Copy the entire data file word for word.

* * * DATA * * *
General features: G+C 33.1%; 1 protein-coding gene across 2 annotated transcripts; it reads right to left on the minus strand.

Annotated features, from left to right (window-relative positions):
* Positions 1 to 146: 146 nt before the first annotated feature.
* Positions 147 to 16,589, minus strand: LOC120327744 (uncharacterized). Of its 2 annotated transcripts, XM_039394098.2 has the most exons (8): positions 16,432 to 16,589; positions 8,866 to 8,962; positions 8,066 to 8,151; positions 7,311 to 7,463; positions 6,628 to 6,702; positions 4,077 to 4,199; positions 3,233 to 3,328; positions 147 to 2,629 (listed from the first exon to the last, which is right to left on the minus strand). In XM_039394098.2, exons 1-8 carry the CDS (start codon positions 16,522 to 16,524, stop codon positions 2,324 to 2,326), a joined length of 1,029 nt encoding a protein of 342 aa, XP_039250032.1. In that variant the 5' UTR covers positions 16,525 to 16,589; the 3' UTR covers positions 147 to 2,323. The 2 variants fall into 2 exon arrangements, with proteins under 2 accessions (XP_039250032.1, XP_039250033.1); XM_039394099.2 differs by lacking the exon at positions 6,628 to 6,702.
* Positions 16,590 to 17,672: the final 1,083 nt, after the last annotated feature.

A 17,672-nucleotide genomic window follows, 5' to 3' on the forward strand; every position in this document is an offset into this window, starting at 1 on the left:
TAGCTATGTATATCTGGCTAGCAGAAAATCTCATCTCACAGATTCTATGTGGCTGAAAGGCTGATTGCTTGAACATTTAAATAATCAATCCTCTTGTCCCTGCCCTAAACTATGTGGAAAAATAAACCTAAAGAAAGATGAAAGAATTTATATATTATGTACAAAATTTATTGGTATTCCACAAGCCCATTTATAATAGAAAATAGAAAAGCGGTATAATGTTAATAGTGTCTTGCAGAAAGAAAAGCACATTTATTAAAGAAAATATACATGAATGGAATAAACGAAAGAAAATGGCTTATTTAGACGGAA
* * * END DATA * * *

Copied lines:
General features: G+C 33.1%; 1 protein-coding gene across 2 annotated transcripts; it reads right to left on the minus strand.

Annotated features, from left to right (window-relative positions):
* Positions 1 to 146: 146 nt before the first annotated feature.
* Positions 147 to 16,589, minus strand: LOC120327744 (uncharacterized). Of its 2 annotated transcripts, XM_039394098.2 has the most exons (8): positions 16,432 to 16,589; positions 8,866 to 8,962; positions 8,066 to 8,151; positions 7,311 to 7,463; positions 6,628 to 6,702; positions 4,077 to 4,199; positions 3,233 to 3,328; positions 147 to 2,629 (listed from the first exon to the last, which is right to left on the minus strand). In XM_039394098.2, exons 1-8 carry the CDS (start codon positions 16,522 to 16,524, stop codon positions 2,324 to 2,326), a joined length of 1,029 nt encoding a protein of 342 aa, XP_039250032.1. In that variant the 5' UTR covers positions 16,525 to 16,589; the 3' UTR covers positions 147 to 2,323. The 2 variants fall into 2 exon arrangements, with proteins under 2 accessions (XP_039250032.1, XP_039250033.1); XM_039394099.2 differs by lacking the exon at positions 6,628 to 6,702.
* Positions 16,590 to 17,672: the final 1,083 nt, after the last annotated feature.

A 17,672-nucleotide genomic window follows, 5' to 3' on the forward strand; every position in this document is an offset into this window, starting at 1 on the left:
TAGCTATGTATATCTGGCTAGCAGAAAATCTCATCTCACAGATTCTATGTGGCTGAAAGGCTGATTGCTTGAACATTTAAATAATCAATCCTCTTGTCCCTGCCCTAAACTATGTGGAAAAATAAACCTAAAGAAAGATGAAAGAATTTATATATTATGTACAAAATTTATTGGTATTCCACAAGCCCATTTATAATAGAAAATAGAAAAGCGGTATAATGTTAATAGTGTCTTGCAGAAAGAAAAGCACATTTATTAAAGAAAATATACATGAATGGAATAAACGAAAGAAAATGGCTTATTTAGACGGAA